Elon Musk is quoted to have said, after the launch of Falcon Heavy, that «it can launch things direct to Pluto or beyond, no stop needed, don’t even need gravity assist or anything». Now, I am not an expert in orbital computation, but this claim seems highly dubious. New horizon took 9 years to reach Pluto. How long would it take for a spacecraft launch by Falcon Heavy without using any gravity assist?

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    $\begingroup$ Long time and/or small probe. That it would be possible does not mean it would be a good idea. $\endgroup$
    – jkavalik
    Feb 7, 2018 at 20:16
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    $\begingroup$ New Horizons was launched by an Atlas V 551, which has a payload to GEO of 8.9 tons. FH has 26.7 tons of payload to GEO. That difference translates into a lot of extra delta-V for a small payload. $\endgroup$
    – Hobbes
    Feb 7, 2018 at 20:22
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    $\begingroup$ @Hobbes Delta v is logarithmic in the ratio of initial to final mass, no? Your figures would result in a log 3 at best, hardly 10% Am I missing something in your reasoning? $\endgroup$
    – user23096
    Feb 7, 2018 at 20:31
  • $\begingroup$ Too tired to do the calculations now. $\endgroup$
    – Hobbes
    Feb 7, 2018 at 20:42
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    $\begingroup$ 26.7t to GTO, not GEO. $\endgroup$ Feb 7, 2018 at 20:49

1 Answer 1


It could have done so, but it is not the only rocket that can do so. The Atlas V that launched New Horizons to Pluto could have taken a direct path, but it would have taken 3 years longer. Falcon Heavy reportedly can lift 3.5 tonnes to Pluto directly, which is about 7 times heavier then New Horizons.

As to how quickly could Falcon Heavy have done that without the gravity assist? The exact numbers are pretty difficult to guess. SpaceX no longer publishes their performance charts like they used to. From NASA's performance estimator, I have the following charts. Note that the performance numbers are suspect, will update them when I have better.

enter image description here

This indicates that while a direct to Pluto mission is possible, it would not have the high energy required. Even with the expendable version, it still doesn't perform as well.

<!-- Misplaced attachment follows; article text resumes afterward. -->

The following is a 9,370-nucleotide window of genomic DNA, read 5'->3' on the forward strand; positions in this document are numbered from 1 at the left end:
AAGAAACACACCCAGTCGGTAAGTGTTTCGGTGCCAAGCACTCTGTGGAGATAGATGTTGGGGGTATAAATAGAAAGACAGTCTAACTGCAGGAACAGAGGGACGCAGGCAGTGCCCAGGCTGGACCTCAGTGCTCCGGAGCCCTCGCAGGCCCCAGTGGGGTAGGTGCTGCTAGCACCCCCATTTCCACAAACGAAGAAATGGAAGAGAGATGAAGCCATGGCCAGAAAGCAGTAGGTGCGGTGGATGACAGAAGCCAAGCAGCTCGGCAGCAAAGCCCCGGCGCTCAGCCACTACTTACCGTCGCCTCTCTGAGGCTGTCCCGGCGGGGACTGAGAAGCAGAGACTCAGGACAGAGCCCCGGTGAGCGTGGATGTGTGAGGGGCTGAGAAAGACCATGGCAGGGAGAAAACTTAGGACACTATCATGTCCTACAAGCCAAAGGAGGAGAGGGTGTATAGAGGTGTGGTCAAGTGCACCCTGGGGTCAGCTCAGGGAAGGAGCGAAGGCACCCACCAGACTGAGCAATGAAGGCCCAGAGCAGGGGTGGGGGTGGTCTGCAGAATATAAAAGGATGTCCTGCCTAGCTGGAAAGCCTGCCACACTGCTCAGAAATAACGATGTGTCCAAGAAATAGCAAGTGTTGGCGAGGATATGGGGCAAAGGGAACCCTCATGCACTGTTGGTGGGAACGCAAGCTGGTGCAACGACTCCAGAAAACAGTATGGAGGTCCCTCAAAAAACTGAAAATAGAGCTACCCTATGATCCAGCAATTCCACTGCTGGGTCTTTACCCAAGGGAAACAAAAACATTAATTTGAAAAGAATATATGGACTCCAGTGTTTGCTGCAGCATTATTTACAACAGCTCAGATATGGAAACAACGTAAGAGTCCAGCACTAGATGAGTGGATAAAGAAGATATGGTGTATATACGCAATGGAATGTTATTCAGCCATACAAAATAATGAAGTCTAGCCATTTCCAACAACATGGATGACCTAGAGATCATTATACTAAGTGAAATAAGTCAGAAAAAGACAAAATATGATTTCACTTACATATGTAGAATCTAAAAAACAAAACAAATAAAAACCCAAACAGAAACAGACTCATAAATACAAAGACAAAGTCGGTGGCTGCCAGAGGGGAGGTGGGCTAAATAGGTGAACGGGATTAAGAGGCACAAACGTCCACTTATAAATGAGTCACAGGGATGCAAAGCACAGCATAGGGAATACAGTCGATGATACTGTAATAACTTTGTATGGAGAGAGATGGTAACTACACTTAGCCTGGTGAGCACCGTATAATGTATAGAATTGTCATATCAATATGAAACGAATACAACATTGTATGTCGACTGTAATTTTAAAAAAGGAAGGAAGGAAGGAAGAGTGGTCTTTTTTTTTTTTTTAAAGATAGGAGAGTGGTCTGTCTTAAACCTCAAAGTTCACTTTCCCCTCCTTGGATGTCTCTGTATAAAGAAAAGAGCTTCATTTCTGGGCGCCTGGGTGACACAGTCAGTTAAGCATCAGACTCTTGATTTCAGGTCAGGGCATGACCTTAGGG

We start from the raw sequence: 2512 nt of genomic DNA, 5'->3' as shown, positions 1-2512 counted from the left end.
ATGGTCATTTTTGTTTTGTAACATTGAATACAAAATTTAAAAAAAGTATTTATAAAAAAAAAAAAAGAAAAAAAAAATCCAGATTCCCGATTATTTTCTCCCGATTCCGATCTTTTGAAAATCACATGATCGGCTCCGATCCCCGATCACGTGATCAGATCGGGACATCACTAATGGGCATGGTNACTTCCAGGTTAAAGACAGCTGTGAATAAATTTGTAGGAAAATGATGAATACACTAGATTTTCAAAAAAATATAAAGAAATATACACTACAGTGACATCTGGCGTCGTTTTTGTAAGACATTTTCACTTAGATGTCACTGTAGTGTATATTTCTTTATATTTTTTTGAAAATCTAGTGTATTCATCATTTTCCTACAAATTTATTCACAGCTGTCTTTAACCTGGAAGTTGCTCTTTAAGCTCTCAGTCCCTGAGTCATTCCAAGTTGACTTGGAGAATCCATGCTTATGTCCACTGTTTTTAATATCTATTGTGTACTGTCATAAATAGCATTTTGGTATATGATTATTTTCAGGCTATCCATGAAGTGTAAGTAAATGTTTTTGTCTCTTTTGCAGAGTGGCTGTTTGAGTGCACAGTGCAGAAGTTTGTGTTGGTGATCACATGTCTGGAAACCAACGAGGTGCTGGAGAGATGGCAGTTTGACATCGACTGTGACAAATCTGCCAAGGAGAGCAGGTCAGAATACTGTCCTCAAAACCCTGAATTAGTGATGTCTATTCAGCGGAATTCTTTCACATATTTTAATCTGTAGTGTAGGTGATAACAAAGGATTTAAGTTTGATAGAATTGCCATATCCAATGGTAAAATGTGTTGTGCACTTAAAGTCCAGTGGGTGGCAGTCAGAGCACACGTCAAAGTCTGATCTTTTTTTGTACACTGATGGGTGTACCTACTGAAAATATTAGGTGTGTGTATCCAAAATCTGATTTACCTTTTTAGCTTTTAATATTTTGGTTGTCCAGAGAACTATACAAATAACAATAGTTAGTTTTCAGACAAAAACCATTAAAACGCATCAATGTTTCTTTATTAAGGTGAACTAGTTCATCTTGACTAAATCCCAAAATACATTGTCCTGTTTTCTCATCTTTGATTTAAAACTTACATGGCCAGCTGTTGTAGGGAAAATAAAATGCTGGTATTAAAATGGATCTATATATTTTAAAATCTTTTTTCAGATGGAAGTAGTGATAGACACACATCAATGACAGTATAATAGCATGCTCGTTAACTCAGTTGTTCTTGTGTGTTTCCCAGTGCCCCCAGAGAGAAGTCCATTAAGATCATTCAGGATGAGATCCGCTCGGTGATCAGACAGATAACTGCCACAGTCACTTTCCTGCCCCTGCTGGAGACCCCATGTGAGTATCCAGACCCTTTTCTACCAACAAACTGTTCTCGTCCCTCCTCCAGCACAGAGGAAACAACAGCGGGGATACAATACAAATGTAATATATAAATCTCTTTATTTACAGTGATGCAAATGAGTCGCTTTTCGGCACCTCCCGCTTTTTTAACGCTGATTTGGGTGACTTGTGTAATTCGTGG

enter image description here

Bottom line is, the lack of a high ISP upper stage really limits the functionality of the Falcon Heavy in carrying cargo beyond Earth orbit. The mission could be done, but it would take longer then with an Atlas V 551 mission, as New Horizons used. For a fully expendable mission, the crossover point between Falcon Heavy and Atlas V 551 seems to be about $60 km^2/s^2$. That won't quite get you to Jupiter. It turns out the two are pretty equivalent in price.

  • $\begingroup$ OTOH, couldn't Falcon Heavy take a fairly big probe with a lot of xenon for a ion engine to LEO instead? $\endgroup$
    – SF.
    Feb 12, 2018 at 14:12
  • $\begingroup$ Sure, or some other similar other high ISP type system. That doesn't usually work very well for getting to the outer solar system, however. $\endgroup$
    – PearsonArtPhoto
    Feb 12, 2018 at 14:22
  • $\begingroup$ It seems those graphs were generated by the KSC Performance Calculator: elvperf.ksc.nasa.gov/Pages/Query.aspx According to an NSF post, that calculator uses outdated information (forum.nasaspaceflight.com/…) $\endgroup$
    – Hobbes
    Feb 12, 2018 at 14:38
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    $\begingroup$ @ORcoder Good point, I've updated accordingly. $\endgroup$
    – PearsonArtPhoto
    Feb 16, 2018 at 22:46
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    $\begingroup$ A Falcon Heavy with an expendable core costs $95M and lifts 2.5x as much to GTO as the Atlas V. It's Pluto injection orbit payload is nearly half of the Atlas V's GTO payload. I'm struggling to understand why it can't outperform the Atlas V to Pluto? space.stackexchange.com/questions/25452/… $\endgroup$ Feb 18, 2018 at 0:16

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